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I am trying to create a program that waits for the user to input something into a line edit widget, and when they hit enter, I want to compare the value to some predefined one (for example "1"). The problem I seem to be having is that I cannot find a way to make this work with the QStateMachine. At the moment, it will wait for the user to press enter and it just switches over to the next state, but I want it to only go to the next state if the input is "1". Here is the code I am using and thank you for any help that you can offer.

MainWindow::MainWindow(QWidget *parent) :
    ui(new Ui::MainWindow)
    connect(ui->lineEdit, SIGNAL(editingFinished()), this, SLOT(someSlot()));


void MainWindow::setupStateMachine()
    QStateMachine *machine = new QStateMachine(this);
    QState *s1 = new QState();
    QState *s2 = new QState();
    QState *s3 = new QState();

    s1->assignProperty(ui->label, "text", readFile("intro.txt"));
    s2->assignProperty(ui->label, "text", "In state s2");
    s3->assignProperty(ui->label, "text", "In state s3");

    s1->addTransition(this, SIGNAL(editing()), s2);
    s2->addTransition(this->ui->pushButton, SIGNAL(clicked()), s3);
    s3->addTransition(this->ui->pushButton, SIGNAL(clicked()), s1);



    qDebug() << "State Machine Created";


void MainWindow::someSlot()
    if(ui->lineEdit->text() == "1")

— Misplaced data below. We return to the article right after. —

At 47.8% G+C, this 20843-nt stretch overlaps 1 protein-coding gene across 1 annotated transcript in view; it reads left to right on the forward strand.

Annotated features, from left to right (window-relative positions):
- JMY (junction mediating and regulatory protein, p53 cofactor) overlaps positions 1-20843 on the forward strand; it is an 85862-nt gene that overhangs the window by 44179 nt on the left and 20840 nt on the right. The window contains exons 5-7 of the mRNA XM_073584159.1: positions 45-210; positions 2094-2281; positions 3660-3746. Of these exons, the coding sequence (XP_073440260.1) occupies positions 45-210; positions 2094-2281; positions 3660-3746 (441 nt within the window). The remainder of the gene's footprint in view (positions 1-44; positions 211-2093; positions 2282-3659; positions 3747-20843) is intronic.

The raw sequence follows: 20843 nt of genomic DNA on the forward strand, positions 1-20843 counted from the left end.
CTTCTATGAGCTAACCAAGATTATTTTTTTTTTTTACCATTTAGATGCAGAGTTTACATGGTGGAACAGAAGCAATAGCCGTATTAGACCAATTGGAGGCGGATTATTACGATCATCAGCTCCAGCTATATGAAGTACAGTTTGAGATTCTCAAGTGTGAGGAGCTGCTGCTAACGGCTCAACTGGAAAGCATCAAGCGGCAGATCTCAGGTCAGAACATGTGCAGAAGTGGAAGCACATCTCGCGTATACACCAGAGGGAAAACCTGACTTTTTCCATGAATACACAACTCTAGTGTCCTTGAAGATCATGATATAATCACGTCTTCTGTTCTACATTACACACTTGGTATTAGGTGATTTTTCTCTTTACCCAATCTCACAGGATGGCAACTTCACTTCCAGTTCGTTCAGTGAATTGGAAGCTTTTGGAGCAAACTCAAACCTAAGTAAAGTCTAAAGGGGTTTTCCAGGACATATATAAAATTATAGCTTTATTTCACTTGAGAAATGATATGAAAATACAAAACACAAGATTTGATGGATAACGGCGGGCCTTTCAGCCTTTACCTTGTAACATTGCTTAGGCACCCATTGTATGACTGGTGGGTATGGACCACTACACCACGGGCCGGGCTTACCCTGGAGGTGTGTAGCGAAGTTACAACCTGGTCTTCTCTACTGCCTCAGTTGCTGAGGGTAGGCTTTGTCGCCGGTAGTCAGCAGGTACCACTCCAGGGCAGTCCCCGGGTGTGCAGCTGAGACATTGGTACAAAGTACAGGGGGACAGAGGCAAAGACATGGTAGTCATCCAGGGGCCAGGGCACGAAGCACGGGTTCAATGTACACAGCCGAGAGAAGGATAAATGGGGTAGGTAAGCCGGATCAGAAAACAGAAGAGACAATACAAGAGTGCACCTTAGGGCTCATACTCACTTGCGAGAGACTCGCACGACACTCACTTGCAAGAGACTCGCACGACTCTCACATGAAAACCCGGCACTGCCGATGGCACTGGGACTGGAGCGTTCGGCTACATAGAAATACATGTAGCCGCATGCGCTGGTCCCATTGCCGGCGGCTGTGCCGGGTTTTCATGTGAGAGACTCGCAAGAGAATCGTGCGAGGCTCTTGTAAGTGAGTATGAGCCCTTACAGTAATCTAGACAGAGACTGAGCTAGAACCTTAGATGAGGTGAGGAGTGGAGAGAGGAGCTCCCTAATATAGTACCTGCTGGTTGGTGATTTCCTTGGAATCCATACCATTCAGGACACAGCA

emit editing();

In the header file:

    void editing();
private slots:
    void someSlot();

PS: I realize that the signal does not do what I want, but I can't figure out which signal to use.

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1 Answer 1

up vote 1 down vote accepted

Perhaps you can connect editingFinished to your own slot. In that slot, check if the input is "1". if so, emit a new signal you pass into addTransition instead of editingFinished

To add a signal to a class, change the class like this (make sure there is a Q_OBJECT declared at the very top of the class):

    void mySignalName();

Signals are guaranteed protected. You don't write the body of the function. That's what MOC does. So, when you want to call the signal in your class, just call:

emit mySignalName();

emit is just for code documentation. It's #defined to nothing. MOC will generate the body of mySignalName and boil down to calls to the slots you connect it to using QObject::connect.

To add a new slot to your class, add this:

private slots:
    void mySlotName();

Note that you will have to write the body of a slot.

void MainWindow::mySlotName()
    if(myLineEdit->text() == "1")
        emit mySignalName();
share|improve this answer
Thanks for responding, should I just write a function, add it to the signals in the header and then emit a signal? I tried to do this but how exactly do I emit a signal from a function? –  alanbortu Jan 17 '13 at 23:22
added some sample code above –  cppguy Jan 18 '13 at 2:30
Okay I tried your code and it almost works, I just have a couple questions. Should I be doing connect in the constructor of mainwindow.cpp? And why does emit need to be in the slot? Also I updated my question with my current code. It compiles with no errors but still does not work. –  alanbortu Jan 18 '13 at 3:47
Yes, you should connect in the constructor so you're sure it only happens once. Although that's not a restriction. You can connect/disconnect anywhere. Emitting a signal is just a function call. You can emit them anywhere in your class. If you didn't emit from the slot as I described... where would you emit from? Don't over think it. Signals and slots are just functions. The only thing special is that you don't implement a signal your self, Qt generates the code for the signal at compile time. –  cppguy Jan 18 '13 at 17:08
You still need to change the signal passed to addTransition to your new signal –  cppguy Jan 18 '13 at 17:09

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